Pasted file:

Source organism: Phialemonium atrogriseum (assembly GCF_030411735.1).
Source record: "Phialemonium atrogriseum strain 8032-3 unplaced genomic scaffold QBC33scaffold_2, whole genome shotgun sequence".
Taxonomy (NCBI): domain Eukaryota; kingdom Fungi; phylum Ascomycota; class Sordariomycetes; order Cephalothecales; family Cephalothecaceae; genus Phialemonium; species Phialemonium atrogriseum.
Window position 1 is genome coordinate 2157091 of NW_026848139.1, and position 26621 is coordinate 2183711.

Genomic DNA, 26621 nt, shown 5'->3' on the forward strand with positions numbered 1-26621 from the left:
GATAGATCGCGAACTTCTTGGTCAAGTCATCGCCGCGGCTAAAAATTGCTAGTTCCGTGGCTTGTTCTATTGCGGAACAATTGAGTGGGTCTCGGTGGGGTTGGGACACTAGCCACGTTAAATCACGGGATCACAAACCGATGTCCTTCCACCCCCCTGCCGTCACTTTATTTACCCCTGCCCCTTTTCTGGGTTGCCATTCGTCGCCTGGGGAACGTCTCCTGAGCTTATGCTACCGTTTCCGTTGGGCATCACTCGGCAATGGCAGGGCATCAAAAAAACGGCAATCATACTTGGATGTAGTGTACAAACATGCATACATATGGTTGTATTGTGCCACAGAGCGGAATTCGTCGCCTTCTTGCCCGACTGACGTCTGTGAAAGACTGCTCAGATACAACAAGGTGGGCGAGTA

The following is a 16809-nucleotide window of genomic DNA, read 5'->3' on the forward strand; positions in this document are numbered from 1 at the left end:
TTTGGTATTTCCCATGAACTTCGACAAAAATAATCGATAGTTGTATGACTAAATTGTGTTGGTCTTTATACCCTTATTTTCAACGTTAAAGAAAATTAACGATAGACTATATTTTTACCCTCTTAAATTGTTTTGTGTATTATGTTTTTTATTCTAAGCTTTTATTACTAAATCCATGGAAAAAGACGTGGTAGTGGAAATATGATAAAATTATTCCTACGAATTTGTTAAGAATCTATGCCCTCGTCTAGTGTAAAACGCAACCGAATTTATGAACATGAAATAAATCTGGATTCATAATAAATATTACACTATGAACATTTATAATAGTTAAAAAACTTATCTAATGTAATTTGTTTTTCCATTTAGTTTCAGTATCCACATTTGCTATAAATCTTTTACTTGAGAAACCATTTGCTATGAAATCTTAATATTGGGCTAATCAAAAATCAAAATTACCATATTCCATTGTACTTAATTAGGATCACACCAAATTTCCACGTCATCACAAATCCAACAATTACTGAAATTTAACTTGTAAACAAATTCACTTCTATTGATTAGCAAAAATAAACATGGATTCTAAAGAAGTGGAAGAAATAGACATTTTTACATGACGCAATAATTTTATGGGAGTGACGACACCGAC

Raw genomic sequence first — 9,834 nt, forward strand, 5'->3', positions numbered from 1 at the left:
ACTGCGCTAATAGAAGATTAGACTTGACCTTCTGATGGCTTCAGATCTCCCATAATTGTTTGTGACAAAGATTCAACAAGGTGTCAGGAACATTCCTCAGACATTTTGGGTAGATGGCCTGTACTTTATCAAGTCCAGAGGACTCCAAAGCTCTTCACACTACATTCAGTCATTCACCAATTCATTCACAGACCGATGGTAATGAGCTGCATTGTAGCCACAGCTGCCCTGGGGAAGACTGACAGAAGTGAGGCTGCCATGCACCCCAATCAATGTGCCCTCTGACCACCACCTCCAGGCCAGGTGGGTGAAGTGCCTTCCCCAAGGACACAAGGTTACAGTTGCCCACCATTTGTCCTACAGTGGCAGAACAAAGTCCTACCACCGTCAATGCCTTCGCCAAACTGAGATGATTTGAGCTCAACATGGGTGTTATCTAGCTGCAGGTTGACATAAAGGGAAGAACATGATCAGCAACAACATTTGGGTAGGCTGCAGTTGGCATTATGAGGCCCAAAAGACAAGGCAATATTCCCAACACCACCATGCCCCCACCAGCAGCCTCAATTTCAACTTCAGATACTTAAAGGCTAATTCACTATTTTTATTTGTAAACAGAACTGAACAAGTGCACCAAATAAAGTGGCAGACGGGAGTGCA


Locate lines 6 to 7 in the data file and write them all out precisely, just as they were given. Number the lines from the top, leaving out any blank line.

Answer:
GATAGATCGCGAACTTCTTGGTCAAGTCATCGCCGCGGCTAAAAATTGCTAGTTCCGTGGCTTGTTCTATTGCGGAACAATTGAGTGGGTCTCGGTGGGGTTGGGACACTAGCCACGTTAAATCACGGGATCACAAACCGATGTCCTTCCACCCCCCTGCCGTCACTTTATTTACCCCTGCCCCTTTTCTGGGTTGCCATTCGTCGCCTGGGGAACGTCTCCTGAGCTTATGCTACCGTTTCCGTTGGGCATCACTCGGCAATGGCAGGGCATCAAAAAAACGGCAATCATACTTGGATGTAGTGTACAAACATGCATACATATGGTTGTATTGTGCCACAGAGCGGAATTCGTCGCCTTCTTGCCCGACTGACGTCTGTGAAAGACTGCTCAGATACAACAAGGTGGGCGAGTA

The following is a 16809-nucleotide window of genomic DNA, read 5'->3' on the forward strand; positions in this document are numbered from 1 at the left end: